THE THAI AUTHORITIES HAVE reportedly threatened legal action on Facebook unless it cleans up and clears out some anti-Thai royal family posts.
The Thai Internet Service Providers Association (Tispa) has already had a go at this, asking Mark Zuckerberg to move fast and spare its blue blood blushes. Tispa had some success and Facebook removed 178 out of 309 posts on a blacklist.
The Bangkok Post reports that it is the National Broadcasting and Telecommunications Commission (NBTC) and the Ministry of Digital Economy and Society (DE) that laid down the order and that a very tight deadline for the removal of the final 130 or so was set.
Charges would be laid out by the DE under the provisions of the Computer Crime Act, but it appears to be the other local outfit, the National Broadcasting and Telecommunications Commission, the National Broadcasting and Telecommunications Commission that is making the threats.
"Every person [in the country] must comply with Thai laws, and strictly follow rulings by local courts," said Takorn Tantasith, secretary-general.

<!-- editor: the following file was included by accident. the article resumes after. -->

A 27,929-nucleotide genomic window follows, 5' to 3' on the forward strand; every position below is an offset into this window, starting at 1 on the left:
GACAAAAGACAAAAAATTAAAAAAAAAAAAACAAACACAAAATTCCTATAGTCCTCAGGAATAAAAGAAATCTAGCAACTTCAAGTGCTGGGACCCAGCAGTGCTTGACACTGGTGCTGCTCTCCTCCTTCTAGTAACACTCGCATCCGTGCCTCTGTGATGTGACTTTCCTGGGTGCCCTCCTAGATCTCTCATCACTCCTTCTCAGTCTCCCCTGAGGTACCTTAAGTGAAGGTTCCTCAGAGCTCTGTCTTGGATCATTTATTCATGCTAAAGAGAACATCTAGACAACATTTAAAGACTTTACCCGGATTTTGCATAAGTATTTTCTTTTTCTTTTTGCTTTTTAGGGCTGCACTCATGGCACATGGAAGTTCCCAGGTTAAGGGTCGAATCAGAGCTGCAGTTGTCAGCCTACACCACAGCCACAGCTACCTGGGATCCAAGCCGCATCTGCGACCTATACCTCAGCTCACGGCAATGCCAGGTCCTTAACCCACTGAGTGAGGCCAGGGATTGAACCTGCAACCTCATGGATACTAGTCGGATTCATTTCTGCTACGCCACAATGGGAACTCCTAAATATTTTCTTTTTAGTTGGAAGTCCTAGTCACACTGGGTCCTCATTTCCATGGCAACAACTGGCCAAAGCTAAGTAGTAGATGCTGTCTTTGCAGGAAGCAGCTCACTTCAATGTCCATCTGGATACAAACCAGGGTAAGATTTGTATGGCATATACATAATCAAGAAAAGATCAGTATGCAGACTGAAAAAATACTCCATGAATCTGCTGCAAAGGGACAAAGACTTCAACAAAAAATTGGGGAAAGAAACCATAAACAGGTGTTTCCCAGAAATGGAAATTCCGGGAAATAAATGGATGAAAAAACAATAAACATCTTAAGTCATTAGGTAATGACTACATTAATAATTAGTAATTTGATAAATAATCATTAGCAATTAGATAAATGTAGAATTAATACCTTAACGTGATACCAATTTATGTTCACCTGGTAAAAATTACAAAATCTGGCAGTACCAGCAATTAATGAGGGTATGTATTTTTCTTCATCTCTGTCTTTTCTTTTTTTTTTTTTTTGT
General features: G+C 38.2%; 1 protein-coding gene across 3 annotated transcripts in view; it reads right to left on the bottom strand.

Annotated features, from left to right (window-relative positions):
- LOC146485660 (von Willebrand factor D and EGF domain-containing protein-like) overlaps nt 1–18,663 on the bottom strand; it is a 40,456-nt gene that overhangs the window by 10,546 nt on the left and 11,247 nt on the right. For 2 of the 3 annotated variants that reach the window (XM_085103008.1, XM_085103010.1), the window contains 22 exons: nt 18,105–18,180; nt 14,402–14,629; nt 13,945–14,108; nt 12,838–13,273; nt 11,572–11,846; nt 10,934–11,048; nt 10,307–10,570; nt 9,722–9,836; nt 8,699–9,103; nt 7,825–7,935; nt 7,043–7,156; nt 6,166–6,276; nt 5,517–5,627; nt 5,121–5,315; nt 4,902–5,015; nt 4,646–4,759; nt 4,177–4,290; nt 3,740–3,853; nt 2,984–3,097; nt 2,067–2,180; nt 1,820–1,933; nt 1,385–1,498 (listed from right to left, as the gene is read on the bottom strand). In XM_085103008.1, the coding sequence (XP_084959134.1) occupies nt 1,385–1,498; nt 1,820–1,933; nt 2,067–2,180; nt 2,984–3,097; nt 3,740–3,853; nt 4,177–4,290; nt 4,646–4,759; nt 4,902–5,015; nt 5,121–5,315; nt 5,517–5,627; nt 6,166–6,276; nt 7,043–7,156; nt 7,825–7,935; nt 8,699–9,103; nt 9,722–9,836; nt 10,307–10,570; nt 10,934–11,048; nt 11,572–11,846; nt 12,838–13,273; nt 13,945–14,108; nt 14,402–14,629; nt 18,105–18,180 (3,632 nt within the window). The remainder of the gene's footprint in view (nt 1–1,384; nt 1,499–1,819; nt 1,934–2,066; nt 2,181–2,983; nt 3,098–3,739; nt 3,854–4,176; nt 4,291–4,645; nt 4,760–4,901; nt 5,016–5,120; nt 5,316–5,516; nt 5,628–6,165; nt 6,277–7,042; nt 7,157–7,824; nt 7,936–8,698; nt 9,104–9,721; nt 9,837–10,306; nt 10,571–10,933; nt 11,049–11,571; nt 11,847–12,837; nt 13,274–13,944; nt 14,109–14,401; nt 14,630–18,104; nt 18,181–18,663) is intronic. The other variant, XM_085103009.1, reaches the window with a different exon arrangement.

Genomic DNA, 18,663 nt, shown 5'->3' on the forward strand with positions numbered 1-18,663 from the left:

"Facebook must either remove the remaining 131 pages by Tuesday morning or face legal action… If even a single illicit page remains, we will immediately discuss what legal steps to take against Facebook Thailand."
Presumably, because it is Facebook Thailand, Mark Zuckerberg won't be sent to some Thai prison if the posts don't get removed, but something will happen. Facebook could be banned in the country, much like it is in Russia or China, or its traffic could be throttled so that the user experience is limited.
We have asked Facebook in the UK if Facebook as an entity has a comment on this royal scandal and are waiting for a response.
The INQUIRER does not know enough about the Thai Royal family to criticise them, but that is probably a good thing. We do not know what was in the hundreds of mocking posts either. But boy do we wanna see them now. µ
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